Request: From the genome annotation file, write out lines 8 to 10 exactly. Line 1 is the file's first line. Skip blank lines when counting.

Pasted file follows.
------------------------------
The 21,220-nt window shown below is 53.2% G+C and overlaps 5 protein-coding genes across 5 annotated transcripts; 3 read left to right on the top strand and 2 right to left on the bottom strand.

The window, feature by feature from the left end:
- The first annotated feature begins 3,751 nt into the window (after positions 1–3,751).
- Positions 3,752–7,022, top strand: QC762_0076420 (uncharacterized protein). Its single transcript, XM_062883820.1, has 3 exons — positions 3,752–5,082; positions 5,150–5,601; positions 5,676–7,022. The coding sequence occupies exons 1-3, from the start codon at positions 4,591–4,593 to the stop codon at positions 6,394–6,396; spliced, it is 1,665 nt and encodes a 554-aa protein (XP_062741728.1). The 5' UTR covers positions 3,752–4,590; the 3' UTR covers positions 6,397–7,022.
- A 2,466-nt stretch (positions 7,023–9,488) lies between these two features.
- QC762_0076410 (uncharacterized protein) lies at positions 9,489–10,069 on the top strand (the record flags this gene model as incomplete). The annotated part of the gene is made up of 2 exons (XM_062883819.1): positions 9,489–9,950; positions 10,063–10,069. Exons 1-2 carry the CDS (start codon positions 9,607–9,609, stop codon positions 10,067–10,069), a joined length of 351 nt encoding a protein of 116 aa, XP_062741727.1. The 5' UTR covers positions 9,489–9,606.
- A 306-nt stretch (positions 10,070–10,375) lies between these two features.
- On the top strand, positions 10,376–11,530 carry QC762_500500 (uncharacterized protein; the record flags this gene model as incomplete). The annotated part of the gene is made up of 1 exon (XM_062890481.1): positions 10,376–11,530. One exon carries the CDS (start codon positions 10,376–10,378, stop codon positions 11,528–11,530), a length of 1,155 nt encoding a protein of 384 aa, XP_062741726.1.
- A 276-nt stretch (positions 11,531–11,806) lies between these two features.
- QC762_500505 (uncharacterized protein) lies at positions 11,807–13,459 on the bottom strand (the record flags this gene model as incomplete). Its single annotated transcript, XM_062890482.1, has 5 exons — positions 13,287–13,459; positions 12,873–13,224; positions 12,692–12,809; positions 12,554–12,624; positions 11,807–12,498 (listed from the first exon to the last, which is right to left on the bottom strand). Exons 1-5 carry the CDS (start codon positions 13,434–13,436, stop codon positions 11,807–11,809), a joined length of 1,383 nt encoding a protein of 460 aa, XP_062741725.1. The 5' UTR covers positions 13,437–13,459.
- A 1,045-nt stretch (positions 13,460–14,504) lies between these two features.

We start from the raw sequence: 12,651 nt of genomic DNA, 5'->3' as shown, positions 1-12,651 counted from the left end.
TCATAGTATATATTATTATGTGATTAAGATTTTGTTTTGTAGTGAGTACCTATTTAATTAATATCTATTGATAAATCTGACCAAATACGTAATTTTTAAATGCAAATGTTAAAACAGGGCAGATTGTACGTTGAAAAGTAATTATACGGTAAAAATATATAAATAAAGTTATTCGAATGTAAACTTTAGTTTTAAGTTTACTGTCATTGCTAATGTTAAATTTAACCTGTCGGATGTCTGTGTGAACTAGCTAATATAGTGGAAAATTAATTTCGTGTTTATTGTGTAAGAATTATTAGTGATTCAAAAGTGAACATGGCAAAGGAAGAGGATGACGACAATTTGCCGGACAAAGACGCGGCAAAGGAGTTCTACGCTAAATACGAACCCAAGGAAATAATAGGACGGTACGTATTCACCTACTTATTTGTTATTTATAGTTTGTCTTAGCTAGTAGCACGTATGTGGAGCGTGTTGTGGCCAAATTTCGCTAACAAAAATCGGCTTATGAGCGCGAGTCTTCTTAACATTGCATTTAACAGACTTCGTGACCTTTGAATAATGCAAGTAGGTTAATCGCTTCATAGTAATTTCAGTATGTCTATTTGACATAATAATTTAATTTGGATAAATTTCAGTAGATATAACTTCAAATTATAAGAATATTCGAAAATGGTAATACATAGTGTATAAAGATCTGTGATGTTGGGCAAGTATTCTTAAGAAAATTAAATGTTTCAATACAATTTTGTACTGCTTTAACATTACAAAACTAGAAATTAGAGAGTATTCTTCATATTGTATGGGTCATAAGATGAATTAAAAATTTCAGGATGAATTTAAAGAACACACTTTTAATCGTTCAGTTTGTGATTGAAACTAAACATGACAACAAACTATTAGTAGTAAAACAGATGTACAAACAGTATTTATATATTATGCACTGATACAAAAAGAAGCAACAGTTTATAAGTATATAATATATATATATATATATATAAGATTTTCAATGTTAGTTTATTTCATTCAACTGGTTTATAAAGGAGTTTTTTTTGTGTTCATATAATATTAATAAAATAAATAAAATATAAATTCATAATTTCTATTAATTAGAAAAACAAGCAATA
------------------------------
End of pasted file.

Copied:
- On the top strand, positions 10,376–11,530 carry QC762_500500 (uncharacterized protein; the record flags this gene model as incomplete). The annotated part of the gene is made up of 1 exon (XM_062890481.1): positions 10,376–11,530. One exon carries the CDS (start codon positions 10,376–10,378, stop codon positions 11,528–11,530), a length of 1,155 nt encoding a protein of 384 aa, XP_062741726.1.
- A 276-nt stretch (positions 11,531–11,806) lies between these two features.
- QC762_500505 (uncharacterized protein) lies at positions 11,807–13,459 on the bottom strand (the record flags this gene model as incomplete). Its single annotated transcript, XM_062890482.1, has 5 exons — positions 13,287–13,459; positions 12,873–13,224; positions 12,692–12,809; positions 12,554–12,624; positions 11,807–12,498 (listed from the first exon to the last, which is right to left on the bottom strand). Exons 1-5 carry the CDS (start codon positions 13,434–13,436, stop codon positions 11,807–11,809), a joined length of 1,383 nt encoding a protein of 460 aa, XP_062741725.1. The 5' UTR covers positions 13,437–13,459.